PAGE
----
## 1. Mass

### 1.1. Definition

1.1.1. Mass is the quantity of inertia possessed by an object or the proportion between force and acceleration referred to in Newton's Second Law of Motion.

### 1.2. Units/ Notation

1.2.1. SI unit: Kilogram (kg)

1.2.2. Other acceptable SI units: Tonnes (t), Electronvolt (eV), Atomic mass unit (u)

1.2.3. Other units: Grams (g), Slug (sl), the Pound (lb), the Planck mass (mP)

### 1.3. Measurements

1.3.1. Weighing scale

1.3.2. The laboratory balance

1.3.2.1. Beam balance and weights

1.3.3. Weighing balance

1.3.4. Automatic check-weighing machines

1.3.5. Katharometer

1.3.6. Inertial balance

1.3.7. Mass spectrometers which measures the mass-to-charge ratio

1.3.8. Aerometer which is used to measure weight of density of gas

1.3.9. Effusion-meter which is used to compare molecular weights of gases

### 1.4. Relation to other quantities

1.4.1. Newton's second law relates the force F exerted in a body of mass m to the body's acceleration a: F=ma (where F is the net force and a is the acceleration of the body)

## 2. Weight

### 2.1. Definition

2.1.1. The weight of an object is defined as the force of gravity on the object. IT IS A FORCE:)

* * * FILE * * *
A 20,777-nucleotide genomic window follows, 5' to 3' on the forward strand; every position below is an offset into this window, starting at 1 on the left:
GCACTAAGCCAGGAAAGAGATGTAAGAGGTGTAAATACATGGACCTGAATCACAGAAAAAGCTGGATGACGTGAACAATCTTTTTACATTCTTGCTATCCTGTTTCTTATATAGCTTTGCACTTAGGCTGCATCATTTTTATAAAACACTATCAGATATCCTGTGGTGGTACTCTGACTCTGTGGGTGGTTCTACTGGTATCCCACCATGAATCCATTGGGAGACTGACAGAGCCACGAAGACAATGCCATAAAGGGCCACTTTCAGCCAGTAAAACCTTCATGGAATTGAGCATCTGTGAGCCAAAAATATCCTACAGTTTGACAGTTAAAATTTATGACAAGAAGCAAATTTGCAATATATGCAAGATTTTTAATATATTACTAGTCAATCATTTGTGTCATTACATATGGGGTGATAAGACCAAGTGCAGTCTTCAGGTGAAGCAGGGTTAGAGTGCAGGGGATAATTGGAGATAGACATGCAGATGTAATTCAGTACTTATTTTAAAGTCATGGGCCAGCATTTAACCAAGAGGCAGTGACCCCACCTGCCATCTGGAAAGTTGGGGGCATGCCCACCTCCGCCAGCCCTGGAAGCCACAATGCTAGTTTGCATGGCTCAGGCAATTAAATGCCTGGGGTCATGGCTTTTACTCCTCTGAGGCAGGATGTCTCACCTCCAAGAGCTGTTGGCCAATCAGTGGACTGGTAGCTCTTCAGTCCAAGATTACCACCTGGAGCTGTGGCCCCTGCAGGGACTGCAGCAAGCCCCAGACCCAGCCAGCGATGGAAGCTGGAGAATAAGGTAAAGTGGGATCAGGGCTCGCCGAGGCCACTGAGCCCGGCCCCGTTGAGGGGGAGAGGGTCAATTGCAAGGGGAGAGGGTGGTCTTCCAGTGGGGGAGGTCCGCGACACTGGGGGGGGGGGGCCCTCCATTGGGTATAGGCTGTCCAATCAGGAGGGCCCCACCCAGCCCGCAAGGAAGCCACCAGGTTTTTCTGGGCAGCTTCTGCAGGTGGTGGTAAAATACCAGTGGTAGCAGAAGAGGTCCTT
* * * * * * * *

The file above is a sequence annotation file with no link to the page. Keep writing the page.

### 2.2. Units/ Notation

2.2.1. SI unit is the Newton(N).

### 2.3. Measurements

2.3.1. Gravity on Earth is about 9.8 N/kg usually taken as 10 N/kg for easy calculations.

2.3.2. It can be calculated by multiplying mass with the gravitational pull of the earth (10 N/kg)

### 2.4. Relation to other quantities

2.4.1. calculated as the mass times the acceleration of gravity, w = mg, where g is the gravitational field strength. This eqn applies at all times even when the object is not accelerating

2.4.2. It can be seen as a different representation of Newton's second Law of Motion: F = ma. Weight will be the resultant force(F) acting on the object that that is in freefall and is subject to nothing but gravity(acc.)

## 3. Inertia

### 3.1. Inertia is the resistance of any physical object to a change in its state of motion or rest, or the tendency of an object to resist any change in its motion.

### 3.2. What affects inertia?

3.2.1. Mass

3.2.2. Gravity

3.2.3. Friction

3.2.4. Acceleration

### 3.3. Examples of inertia at work

3.3.1. If you throw a tennis ball with the same amount of force as you throw a bowling ball, the tennis ball will go further as it has less mass than the bowling ball.

## 4. Gravitational field strength

### 4.1. Gravity is a force that pulls two objects together. Here on Earth, gravity pulls all things towards the center of the Earth

### 4.2. Relation to other quantities

4.2.1. Mass

4.2.2. Acceleration

4.2.3. Distance

### 4.3. Units/Notation

4.3.1. N/kg

4.3.2. m/s^2

## 5. Density

### 5.1. Definition

5.1.1. The mass density or density of a material is its mass per unit volume.

### 5.2. Units/Notations

5.2.1. SI unit: kilograms per cubic meter (kg/m3)

5.2.2. Other units: kilograms per liter (kg/L), grams per milliliter (g/mL), metric tons per cubic meter (t/m3), grams per cubic centimetre (g/cc, gm/cc or g/cm3)

### 5.3. Measurements

5.3.1. can be measured using displacement of water (for irregular solids) and calculating the volume and measuring the mass (for regular solids).

5.3.2. regular solids include: cuboid, cone, cylinder, sphere, hemisphere

### 5.4. Relation to other quanitities

5.4.1. Density = Mass/Volume